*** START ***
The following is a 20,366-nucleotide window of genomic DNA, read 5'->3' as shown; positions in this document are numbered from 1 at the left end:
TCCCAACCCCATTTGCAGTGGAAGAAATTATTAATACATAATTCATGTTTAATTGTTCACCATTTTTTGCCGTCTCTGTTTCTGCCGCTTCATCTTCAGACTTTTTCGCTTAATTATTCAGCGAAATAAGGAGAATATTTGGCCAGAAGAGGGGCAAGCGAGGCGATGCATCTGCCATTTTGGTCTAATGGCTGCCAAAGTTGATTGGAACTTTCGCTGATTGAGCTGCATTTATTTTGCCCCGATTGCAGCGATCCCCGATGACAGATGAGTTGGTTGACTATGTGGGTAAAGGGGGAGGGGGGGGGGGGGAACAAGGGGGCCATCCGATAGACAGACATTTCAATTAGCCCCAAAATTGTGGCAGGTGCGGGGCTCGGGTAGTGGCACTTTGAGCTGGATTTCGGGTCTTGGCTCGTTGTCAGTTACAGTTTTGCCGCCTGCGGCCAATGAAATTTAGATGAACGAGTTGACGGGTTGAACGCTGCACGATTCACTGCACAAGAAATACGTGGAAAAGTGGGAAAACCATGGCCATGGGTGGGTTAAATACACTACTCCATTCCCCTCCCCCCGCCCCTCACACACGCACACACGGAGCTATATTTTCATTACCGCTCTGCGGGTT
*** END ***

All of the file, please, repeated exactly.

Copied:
The following is a 20,366-nucleotide window of genomic DNA, read 5'->3' as shown; positions in this document are numbered from 1 at the left end:
TCCCAACCCCATTTGCAGTGGAAGAAATTATTAATACATAATTCATGTTTAATTGTTCACCATTTTTTGCCGTCTCTGTTTCTGCCGCTTCATCTTCAGACTTTTTCGCTTAATTATTCAGCGAAATAAGGAGAATATTTGGCCAGAAGAGGGGCAAGCGAGGCGATGCATCTGCCATTTTGGTCTAATGGCTGCCAAAGTTGATTGGAACTTTCGCTGATTGAGCTGCATTTATTTTGCCCCGATTGCAGCGATCCCCGATGACAGATGAGTTGGTTGACTATGTGGGTAAAGGGGGAGGGGGGGGGGGGGAACAAGGGGGCCATCCGATAGACAGACATTTCAATTAGCCCCAAAATTGTGGCAGGTGCGGGGCTCGGGTAGTGGCACTTTGAGCTGGATTTCGGGTCTTGGCTCGTTGTCAGTTACAGTTTTGCCGCCTGCGGCCAATGAAATTTAGATGAACGAGTTGACGGGTTGAACGCTGCACGATTCACTGCACAAGAAATACGTGGAAAAGTGGGAAAACCATGGCCATGGGTGGGTTAAATACACTACTCCATTCCCCTCCCCCCGCCCCTCACACACGCACACACGGAGCTATATTTTCATTACCGCTCTGCGGGTT